Help me find the right battery charger

Discussion in 'Maintenance Bay' started by nickmatic, Apr 14, 2018.

  1. nickmatic

    nickmatic Pre-Flight

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    I've relocated to northern Spain and maintenance facilities here and nearby are pretty lacking, so I'm becoming a do-it-yourselfer by necessity. Lots of learning to do.

    My Mooney 252/Encore needed a new battery. The old one was a Gill G-242 (24V) that lasted 5 years, so I got a new one of the same. Great. Now I need to put the electrolyte in a do the initial charge.

    I'm asking around to see if anyone nearby has a charger, but it may be better for me to just get my own to do the initial charge and for future use and battery care.

    Can anyone recommend a decent but low cost battery charger for occasional use?

    The battery manual says the following:
    Charge the battery at 28.2-28.6V for a period of 24 hrs. Inrush current can be as high as 100 amps, provided the voltage does not exceed the value above.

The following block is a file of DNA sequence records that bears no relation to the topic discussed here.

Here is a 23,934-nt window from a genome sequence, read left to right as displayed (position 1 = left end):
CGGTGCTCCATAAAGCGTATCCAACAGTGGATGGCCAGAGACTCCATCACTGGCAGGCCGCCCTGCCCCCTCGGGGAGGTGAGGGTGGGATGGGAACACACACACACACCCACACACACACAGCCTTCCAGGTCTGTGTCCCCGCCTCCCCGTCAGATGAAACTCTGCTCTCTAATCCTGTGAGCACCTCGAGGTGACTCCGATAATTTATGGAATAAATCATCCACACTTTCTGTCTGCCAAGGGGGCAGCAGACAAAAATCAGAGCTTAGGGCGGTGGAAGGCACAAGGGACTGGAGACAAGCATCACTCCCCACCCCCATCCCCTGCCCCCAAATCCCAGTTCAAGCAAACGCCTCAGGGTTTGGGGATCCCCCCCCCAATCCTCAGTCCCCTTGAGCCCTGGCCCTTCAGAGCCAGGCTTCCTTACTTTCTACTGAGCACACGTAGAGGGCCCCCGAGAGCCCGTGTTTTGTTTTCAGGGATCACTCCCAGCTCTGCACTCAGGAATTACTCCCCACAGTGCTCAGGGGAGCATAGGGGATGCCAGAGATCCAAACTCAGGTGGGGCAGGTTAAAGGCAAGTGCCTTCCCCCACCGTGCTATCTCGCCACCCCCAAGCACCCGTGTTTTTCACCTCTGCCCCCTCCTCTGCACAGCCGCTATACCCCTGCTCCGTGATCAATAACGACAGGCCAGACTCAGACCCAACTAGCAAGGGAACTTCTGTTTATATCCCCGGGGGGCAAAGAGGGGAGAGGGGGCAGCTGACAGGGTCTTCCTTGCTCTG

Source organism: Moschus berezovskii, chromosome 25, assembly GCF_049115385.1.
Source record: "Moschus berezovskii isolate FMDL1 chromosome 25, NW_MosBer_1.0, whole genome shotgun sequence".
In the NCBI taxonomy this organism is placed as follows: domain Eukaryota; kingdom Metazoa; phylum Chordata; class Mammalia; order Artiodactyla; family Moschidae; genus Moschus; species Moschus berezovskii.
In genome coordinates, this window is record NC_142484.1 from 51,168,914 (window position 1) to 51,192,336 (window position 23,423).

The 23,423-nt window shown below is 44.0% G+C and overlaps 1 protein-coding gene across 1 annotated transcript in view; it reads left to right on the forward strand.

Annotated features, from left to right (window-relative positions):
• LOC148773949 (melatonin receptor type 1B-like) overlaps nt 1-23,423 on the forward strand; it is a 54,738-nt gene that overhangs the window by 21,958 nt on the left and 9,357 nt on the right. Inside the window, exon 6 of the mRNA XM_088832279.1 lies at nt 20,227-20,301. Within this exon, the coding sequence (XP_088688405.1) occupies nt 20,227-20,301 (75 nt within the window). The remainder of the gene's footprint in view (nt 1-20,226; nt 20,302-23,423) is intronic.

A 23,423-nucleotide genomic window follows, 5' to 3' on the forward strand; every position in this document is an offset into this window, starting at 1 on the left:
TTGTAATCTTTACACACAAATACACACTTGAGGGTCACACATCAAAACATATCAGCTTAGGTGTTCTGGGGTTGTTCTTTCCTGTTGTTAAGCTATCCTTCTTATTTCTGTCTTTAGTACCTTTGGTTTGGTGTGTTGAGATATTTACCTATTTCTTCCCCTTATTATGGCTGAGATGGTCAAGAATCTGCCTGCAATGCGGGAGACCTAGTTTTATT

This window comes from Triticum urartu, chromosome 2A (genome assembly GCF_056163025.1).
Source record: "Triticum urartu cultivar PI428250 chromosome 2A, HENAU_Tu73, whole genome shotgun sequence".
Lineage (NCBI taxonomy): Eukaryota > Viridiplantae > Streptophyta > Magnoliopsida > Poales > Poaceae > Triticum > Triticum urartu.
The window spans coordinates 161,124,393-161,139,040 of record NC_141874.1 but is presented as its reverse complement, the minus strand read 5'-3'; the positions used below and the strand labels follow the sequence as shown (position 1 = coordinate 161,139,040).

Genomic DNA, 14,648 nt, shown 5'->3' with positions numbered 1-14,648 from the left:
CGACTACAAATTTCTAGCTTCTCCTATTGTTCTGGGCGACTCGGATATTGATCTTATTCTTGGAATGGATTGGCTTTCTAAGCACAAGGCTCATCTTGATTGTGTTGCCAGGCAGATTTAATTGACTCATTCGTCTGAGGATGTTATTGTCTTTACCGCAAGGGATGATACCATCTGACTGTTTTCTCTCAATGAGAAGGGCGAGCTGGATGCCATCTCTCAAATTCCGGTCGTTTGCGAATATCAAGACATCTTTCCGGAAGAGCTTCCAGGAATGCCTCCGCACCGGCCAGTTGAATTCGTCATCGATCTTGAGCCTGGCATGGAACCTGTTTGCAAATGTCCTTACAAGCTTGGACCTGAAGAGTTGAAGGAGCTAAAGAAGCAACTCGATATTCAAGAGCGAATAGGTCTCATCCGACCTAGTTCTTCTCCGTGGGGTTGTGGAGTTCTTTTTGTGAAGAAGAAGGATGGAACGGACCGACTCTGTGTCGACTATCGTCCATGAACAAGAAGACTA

The inrush current noted is what concerns me... seems like not just any old 28V charger will be able to charge this battery initially. Thoughts?
     
  2. A1Topgun

    A1Topgun Pre-Flight

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    Last edited: Apr 14, 2018
  3. nickmatic

    nickmatic Pre-Flight

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  4. A1Topgun

    A1Topgun Pre-Flight

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    It is a micro processor controlled solid state charger. It will limit at 4Amps - when fully charged it will drop to a pulsed trickle charge.
     
  5. nickmatic

    nickmatic Pre-Flight

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    Ok thanks, I didn't know that. Now to find one that runs on 240V... :(
     
  6. Capt. Geoffrey Thorpe

    Capt. Geoffrey Thorpe Final Approach

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    Inrush current is a limitation not an expectation. 98.32% of the chargers won't supply that kind of current - the voltage will just sag for a while until it catches up. Snow big deal.
     
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  7. A1Topgun

    A1Topgun Pre-Flight

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    I was stationed at the Naval Station in Rota, mid 1960's. One weekend we flew the flying club T-34 to Barcelona.
     
  8. nickmatic

    nickmatic Pre-Flight

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    Thanks, I thought it was more complicated than that. So will basically any 24V charger do the job at least for the initial charge? I can probably find one locally if it doesn't have to be aviation specific.